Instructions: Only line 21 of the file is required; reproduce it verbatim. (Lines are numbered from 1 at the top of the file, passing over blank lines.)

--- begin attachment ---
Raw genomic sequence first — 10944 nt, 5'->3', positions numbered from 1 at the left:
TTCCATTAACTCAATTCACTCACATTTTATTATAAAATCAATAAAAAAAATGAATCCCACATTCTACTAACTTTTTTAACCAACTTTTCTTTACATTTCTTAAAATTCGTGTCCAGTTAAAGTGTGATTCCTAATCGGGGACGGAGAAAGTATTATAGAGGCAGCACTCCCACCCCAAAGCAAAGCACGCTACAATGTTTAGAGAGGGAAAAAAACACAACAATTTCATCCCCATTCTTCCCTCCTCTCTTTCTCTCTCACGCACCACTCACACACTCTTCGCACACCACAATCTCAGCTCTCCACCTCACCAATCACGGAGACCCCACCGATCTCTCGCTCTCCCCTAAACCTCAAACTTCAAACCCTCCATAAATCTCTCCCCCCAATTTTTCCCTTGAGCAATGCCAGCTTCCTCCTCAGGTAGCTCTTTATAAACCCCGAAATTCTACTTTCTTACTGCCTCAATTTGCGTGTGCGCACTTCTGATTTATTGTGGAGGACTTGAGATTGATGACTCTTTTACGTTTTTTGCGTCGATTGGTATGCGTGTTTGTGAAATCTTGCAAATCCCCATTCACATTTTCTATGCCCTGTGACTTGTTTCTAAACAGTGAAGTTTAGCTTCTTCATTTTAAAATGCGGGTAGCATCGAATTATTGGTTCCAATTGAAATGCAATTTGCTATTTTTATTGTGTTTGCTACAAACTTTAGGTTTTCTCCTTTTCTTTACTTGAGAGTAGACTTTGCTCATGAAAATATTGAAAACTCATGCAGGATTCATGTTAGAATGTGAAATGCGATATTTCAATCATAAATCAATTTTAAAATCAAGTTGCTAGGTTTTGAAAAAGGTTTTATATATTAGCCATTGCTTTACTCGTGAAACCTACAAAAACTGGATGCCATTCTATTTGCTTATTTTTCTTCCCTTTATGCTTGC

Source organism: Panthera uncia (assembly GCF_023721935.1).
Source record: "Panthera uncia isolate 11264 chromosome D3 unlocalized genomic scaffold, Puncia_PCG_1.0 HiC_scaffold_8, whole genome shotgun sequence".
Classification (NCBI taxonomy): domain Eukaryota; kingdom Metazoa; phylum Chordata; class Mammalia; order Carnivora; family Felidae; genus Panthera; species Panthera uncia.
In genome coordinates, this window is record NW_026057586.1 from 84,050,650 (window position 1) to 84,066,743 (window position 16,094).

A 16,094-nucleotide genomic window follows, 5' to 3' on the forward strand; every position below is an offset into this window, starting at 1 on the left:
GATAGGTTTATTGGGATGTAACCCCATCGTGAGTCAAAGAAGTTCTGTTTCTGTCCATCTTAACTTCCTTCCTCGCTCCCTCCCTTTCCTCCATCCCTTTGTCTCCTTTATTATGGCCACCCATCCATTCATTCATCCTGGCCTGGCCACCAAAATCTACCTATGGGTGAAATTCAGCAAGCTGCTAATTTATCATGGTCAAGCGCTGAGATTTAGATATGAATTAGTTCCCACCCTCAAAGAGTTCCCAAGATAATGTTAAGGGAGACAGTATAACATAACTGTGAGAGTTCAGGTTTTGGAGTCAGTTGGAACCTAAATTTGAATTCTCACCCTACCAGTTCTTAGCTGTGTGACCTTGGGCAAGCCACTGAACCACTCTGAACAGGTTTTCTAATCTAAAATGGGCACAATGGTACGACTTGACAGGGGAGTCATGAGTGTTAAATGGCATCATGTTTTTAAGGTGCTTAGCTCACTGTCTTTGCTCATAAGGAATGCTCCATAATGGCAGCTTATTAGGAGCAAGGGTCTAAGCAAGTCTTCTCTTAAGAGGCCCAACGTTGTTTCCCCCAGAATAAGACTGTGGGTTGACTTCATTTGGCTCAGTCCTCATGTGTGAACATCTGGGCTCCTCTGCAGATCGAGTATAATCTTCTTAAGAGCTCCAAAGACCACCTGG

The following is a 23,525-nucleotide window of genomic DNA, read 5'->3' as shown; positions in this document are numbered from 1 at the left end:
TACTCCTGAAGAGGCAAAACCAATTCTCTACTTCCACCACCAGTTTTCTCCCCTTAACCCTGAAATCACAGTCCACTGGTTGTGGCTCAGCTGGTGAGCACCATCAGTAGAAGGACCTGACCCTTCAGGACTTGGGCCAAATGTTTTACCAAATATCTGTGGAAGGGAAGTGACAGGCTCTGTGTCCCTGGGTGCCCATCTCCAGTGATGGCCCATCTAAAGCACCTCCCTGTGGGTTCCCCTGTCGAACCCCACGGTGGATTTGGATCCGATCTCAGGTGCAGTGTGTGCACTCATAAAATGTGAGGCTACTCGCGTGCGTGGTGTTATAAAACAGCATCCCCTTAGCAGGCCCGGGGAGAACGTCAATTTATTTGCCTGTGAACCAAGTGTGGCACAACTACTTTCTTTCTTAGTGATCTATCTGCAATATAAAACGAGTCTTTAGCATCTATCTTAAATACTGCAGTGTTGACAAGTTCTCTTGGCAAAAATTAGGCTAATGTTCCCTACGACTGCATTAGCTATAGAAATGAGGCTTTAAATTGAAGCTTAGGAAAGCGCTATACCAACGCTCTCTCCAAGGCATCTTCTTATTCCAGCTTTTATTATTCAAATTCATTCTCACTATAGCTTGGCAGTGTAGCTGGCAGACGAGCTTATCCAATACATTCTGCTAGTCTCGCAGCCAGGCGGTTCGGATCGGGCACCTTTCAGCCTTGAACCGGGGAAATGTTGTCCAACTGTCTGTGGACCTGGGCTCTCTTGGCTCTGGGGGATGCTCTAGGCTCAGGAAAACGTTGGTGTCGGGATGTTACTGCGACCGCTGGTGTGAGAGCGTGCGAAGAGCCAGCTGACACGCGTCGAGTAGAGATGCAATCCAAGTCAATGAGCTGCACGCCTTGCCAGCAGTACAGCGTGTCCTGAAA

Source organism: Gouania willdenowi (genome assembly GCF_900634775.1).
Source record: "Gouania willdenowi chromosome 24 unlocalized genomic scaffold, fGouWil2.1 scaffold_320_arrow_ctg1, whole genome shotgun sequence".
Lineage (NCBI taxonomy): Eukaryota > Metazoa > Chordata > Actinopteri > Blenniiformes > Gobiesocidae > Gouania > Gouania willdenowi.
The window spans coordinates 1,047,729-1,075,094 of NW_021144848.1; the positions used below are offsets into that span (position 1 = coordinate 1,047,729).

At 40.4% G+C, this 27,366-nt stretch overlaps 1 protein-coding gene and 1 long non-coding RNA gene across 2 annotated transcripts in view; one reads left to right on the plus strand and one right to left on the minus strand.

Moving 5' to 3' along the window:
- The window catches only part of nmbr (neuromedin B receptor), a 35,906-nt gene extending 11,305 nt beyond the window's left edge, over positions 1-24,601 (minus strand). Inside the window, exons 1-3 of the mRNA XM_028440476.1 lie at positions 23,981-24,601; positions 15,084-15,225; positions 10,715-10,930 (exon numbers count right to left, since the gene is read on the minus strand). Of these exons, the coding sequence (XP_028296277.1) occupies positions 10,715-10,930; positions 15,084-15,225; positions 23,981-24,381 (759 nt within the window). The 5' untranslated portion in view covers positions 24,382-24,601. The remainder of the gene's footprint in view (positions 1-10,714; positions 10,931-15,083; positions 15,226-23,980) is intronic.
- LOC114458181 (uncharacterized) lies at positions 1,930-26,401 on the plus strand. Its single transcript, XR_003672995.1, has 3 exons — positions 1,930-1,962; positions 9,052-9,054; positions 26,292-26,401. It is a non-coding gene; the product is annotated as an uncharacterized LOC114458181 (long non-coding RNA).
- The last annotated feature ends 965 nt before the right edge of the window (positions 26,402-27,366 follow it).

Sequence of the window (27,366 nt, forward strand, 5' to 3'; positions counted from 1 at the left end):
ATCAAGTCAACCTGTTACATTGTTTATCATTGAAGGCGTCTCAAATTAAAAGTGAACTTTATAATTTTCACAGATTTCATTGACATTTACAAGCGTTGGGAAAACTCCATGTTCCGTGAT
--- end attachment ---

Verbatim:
ATCAAGTCAACCTGTTACATTGTTTATCATTGAAGGCGTCTCAAATTAAAAGTGAACTTTATAATTTTCACAGATTTCATTGACATTTACAAGCGTTGGGAAAACTCCATGTTCCGTGAT